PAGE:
As well as providing insight into how food marketing and packaging responds to changing social values, the history of the Redskins lolly is an interesting case study in confectionery manufacturing in this country. Over the years we have seen the decline of local manufacturing, as once well-known Australian confectionery companies such as Mastercraft, Sweetacres, and Hoadley’s have either merged or been bought out by multinationals.[xv] Australians have long lamented the loss of food icons to overseas companies and there is a particular nostalgia reserved for the food memories of our youth.
As Alexandra Vignolles and Paul-Emmanuel Pichon argue, ‘food consumption is the one area most likely to take people back into their past’.[xvi]
Nostalgic links and memories can be conveyed by food practices, whose symbolic function contributes to shaping families, increasing intergenerational links, strengthening selfhood or transmitting rituals.[xvii]
For Eamon Donnelly this is certainly the case. In his The Milk Bars Book Donnelly recalls Saturday afternoons punctuated by trips to the corner shop, with instructions to get the afternoon Herald for his Dad, and a list of Tip-top bread and sliced devon for his mum — the contents of his money box burning a hole in his pocket.[xviii]
We all sprinted, rode our BMXs or strolled to the corner shop as kids, with mates, or on our own, it was the prime destination for sweet childhood experiences.
For generations of Australian children like Donnelly, buying lollies from the corner milk bar was a favourite pastime that provided freedom from adult supervision and the first taste of economic responsibility. This was particularly the case for post-war children who were experiencing financial freedom not seen by previous generations.[xix]
Cultural historian Toni Risson, who did her PhD on lollies and Australian childhood, says:
Buying lollies taught us about value, how to weigh things up and make the right decision. The microcosm of an economy is played out through kids and their lollies. [xx]
Writing in the Sydney Morning Herald in 2011, journalist Stephen Lacey also comments on the role lollies, and Redskins in particular, played in Australian childhoods, with memories divided along generational lines:
It’s hard to overestimate just how important lollies were to a generation of ’60s and ’70s children: they were traded, stolen, talked about and an entire lolly hierarchy was built around them.
At the top of the ladder were the Redskins, White Knights and Sherbet Fountains….
At the bottom of the hierarchy were the lollies of our parents, the baby boomers: humbugs, aniseed balls, bullseyes, Minties and musk sticks — all considered hopelessly daggy.[xxi]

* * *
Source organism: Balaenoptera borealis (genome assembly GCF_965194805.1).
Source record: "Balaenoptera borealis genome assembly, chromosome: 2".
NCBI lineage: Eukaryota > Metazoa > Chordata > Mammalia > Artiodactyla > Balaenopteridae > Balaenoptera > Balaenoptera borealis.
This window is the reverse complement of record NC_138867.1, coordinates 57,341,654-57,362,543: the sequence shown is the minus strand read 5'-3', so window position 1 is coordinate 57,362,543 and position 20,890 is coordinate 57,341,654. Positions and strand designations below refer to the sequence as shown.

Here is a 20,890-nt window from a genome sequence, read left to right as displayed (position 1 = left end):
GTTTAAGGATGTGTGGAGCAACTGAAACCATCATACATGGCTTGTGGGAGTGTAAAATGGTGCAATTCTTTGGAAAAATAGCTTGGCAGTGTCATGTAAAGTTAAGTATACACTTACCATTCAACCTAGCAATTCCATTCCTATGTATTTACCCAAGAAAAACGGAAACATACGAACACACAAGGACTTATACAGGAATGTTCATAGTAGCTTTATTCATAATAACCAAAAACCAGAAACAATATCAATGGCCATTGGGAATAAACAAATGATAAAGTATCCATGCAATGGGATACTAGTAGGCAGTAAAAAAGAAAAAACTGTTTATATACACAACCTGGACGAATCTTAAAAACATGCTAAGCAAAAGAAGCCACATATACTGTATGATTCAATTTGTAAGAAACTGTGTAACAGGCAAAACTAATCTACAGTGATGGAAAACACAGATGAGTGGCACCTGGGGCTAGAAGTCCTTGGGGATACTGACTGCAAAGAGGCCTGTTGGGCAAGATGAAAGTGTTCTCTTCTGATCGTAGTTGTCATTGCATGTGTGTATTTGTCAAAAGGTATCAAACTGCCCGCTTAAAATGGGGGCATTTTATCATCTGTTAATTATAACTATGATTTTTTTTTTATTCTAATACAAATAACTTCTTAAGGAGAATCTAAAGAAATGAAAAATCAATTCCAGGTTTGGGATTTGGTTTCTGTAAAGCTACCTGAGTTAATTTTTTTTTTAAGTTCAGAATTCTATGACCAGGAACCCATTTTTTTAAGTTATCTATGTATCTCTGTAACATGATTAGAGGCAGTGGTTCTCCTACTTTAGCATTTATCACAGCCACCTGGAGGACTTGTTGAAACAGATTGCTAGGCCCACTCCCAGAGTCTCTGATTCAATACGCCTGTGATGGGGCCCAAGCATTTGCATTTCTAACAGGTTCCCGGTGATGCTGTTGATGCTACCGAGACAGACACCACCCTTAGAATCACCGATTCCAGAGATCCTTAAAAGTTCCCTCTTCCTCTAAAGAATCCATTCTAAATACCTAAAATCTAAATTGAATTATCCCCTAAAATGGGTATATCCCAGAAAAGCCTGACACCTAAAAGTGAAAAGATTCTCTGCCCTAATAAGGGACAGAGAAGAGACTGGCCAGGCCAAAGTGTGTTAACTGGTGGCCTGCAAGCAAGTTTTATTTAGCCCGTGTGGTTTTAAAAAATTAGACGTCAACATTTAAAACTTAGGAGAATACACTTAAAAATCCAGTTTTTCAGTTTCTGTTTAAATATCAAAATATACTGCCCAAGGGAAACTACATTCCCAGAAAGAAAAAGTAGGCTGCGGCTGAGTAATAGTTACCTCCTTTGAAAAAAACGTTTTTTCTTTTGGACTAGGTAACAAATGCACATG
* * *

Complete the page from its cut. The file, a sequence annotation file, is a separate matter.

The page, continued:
So, while the retirement of the Redskins name is no doubt an end of an era, and a signal that times have changed, it’s also a reminder that new generations of Australian children will create memories of their own, separate and distinct from those that have come before. And one thing is for sure, the dentist will never go out of business.
Republished from Ephemera Newsletter and What’s On # 12, June 2021.
[i] ‘Nestle to change names of Allen’s Lollies products Red Skins and Chicos’ 2020, ABC online, 23/6, retrieved 1/8/20
[ii] Warmington, E. and McFadzean, M. 2013, ‘Cultural Stereotypes and Racism in Museums Victoria Collections’, Museum Victoria, retrieved 1/8/20
[iv] Muddyman, W. 2020, ‘Sweet Times 2020- have we been here before?’, Ephemera Society of Australia, weblog post 10 August, retrieved 1/8/20
[vi] ‘Whatever your taste part of the pleasure is Mastercraft’, advertisement, The Australian Women’s Weekly, 7/7/54, page 24, retrieved 10/8/20
[vii] Email with S Banham, 28 July 2020
[viii] Muddyman op. cit.
[ix] Shoebridge, N., ‘Nestle sweeps out the lolly shop in preparation for war’, Australian Financial Review, 7/12/90, retrieved 24/7/20
[x] Nestle, ‘Allen’s 100th Birthday’, advertisement, The Food Shop Journal, Vol 21. No. 4, pp unknown (from the private archive collection of Eamon Donnelly)
[xi] IP Australia 2020, Redskins Australian trade mark search, Australian Government, retrieved 10/8/20
[xii] Shapira, I., ‘A brief history of the word ‘Redskin’ and how it became a source of controversy’, The Washington Post, 4/7/20, retrieved 11/8/20
[xv] Writer, T., ‘Lollies we love’, Good Food, SMH, 29/6/13, retrieved 1/8/20
[xvi] Vignolles, A. and Pichon, P., 2014 ‘A taste of nostalgia: links between nostalgia and food consumption’ in Qualitative Market Research: An International Journal, Vol. 17 No. 3, pp. 225, DOI: 10.1108/QMR-06-2012-0027
[xvii] ibid. pp 229
[xviii] Donnelly, E., 2018, The Milkbars Book, pp 10
[xix] Writer, op. cit.
[xxi] Lacey, S., ‘Of Redskins and Black Cats’, Newcastle Herald, 16/9/11, retrieved 1/8/20